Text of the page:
Sounds like a pretty good assessment to me.
I'll add that if you're having consistent calf pains it's almost always the
result of some kind of a form issue. Specifically in your case, the fact
that your foot is pointing out likely indicates that it's over-pronating.
You are likely not letting your heel touch the ground, which is what is
specifically causing the calf pain.
Dr. Wikler has a big section on this particular issue in the online portion
of his book, as regards kids and flat feet, the link's here:
If it's bothering you when your running, then I'd suggest trying some long
walks and hikes to get your feet stronger. If you're near some hills to
hike up, you'll find that you're gripping the ground with your toes as you
On Thu, Oct 14, 2010 at 8:42 AM, d...@danmozell.com <d...@danmozell.com>wrote:
> On Oct 13, 10:31 pm, Alex M <bugzy.ma...
> > General Landing question: when I run my right toes point at a slight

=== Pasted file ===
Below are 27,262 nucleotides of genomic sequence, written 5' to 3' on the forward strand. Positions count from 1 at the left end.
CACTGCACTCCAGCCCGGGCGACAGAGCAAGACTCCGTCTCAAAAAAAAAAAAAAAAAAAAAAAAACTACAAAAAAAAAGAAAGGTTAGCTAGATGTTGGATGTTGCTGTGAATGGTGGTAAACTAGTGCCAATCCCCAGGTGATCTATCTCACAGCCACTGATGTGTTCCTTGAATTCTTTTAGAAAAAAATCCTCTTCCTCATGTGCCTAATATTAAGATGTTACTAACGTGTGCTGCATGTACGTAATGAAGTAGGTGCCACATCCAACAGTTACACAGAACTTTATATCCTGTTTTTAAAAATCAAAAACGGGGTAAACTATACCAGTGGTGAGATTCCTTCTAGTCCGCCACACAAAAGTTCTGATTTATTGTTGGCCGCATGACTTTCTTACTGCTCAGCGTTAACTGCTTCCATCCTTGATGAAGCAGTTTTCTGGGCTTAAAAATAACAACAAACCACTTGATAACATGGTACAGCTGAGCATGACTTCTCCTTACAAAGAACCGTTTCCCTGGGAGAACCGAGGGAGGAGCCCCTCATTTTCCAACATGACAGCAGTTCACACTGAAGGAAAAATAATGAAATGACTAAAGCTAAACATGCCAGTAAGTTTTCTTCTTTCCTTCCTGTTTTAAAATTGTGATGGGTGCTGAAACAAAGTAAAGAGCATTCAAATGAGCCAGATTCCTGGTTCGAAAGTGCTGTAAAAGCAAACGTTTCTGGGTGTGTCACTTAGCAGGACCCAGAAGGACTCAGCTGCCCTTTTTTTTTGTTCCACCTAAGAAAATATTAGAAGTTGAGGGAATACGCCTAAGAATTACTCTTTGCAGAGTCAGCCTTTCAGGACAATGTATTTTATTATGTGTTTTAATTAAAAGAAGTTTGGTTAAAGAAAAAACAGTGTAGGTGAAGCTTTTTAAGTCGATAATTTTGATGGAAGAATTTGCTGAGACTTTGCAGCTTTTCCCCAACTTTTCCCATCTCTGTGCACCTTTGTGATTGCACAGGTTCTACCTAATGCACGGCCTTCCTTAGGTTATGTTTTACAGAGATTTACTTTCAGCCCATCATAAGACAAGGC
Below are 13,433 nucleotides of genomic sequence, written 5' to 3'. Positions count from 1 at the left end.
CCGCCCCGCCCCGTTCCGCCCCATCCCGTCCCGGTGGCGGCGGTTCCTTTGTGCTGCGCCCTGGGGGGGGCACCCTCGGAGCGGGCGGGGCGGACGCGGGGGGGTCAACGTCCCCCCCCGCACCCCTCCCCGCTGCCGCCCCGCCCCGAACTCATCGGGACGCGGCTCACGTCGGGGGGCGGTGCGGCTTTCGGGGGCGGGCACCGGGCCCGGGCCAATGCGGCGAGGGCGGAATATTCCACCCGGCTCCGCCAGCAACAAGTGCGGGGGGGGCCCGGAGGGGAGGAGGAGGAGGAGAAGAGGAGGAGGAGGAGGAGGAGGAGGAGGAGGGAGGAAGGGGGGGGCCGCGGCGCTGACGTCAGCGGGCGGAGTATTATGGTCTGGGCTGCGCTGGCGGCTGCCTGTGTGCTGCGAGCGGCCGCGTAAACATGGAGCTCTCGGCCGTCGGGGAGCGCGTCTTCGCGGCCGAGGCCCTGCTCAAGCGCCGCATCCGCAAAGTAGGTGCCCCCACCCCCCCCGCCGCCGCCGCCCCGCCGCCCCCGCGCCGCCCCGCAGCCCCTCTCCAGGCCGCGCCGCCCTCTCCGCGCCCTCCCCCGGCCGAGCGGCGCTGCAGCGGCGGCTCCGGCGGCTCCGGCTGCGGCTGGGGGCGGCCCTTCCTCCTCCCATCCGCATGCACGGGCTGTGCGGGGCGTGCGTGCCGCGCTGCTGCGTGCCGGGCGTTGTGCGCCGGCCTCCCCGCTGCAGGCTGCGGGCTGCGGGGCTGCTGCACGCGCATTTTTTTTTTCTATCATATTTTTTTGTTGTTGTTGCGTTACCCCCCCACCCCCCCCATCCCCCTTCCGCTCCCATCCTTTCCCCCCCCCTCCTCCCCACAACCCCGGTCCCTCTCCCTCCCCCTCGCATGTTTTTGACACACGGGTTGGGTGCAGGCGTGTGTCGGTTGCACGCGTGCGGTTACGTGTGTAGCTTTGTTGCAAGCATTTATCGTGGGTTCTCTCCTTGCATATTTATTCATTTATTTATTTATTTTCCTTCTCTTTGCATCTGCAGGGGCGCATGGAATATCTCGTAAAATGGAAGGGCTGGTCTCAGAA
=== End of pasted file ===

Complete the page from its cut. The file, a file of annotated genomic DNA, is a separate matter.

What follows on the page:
> > outward angle whereas my left foot lands with the toes pointing
> > forward. I never noticed it when I would heel strike, but landing mid-
> > foot has seemed to exaggerate it.
> > anyone else experience this or something similar running barefoot?
> I'm sure there are multiple possible causes. I have this problem in my
> right foot. I believe in my case I learned when young to turn our the
> right foot to balance myself while compensating for a longer right leg
> and a thigh "turn-out" which appears to be the result of the shape of
> my hip-joint. But I also had multiple right ankle sprains many years
> ago and these may have contributed to the problem. I'm trying to work
> on this now and I don't know the extent to which correction may be
> possible. I think some ligaments are probably stretched to far.
> Michael Sandler's "Barefoot Running," advocates gripping the ground
> with the toes (an idea I haven't heard from other barefooters). It
> seems to me this helps to straighten the foot, reducing pronation (yes
> there can be excessive pronation even with barefoot ball of foot
> landing) and changing the forward movement of the lower leg so that
> the knee stays more in line with the toes. This is something I've only
> just started working on this week. I'm guessing that if this works, it
> will be a very slow, gradual change.
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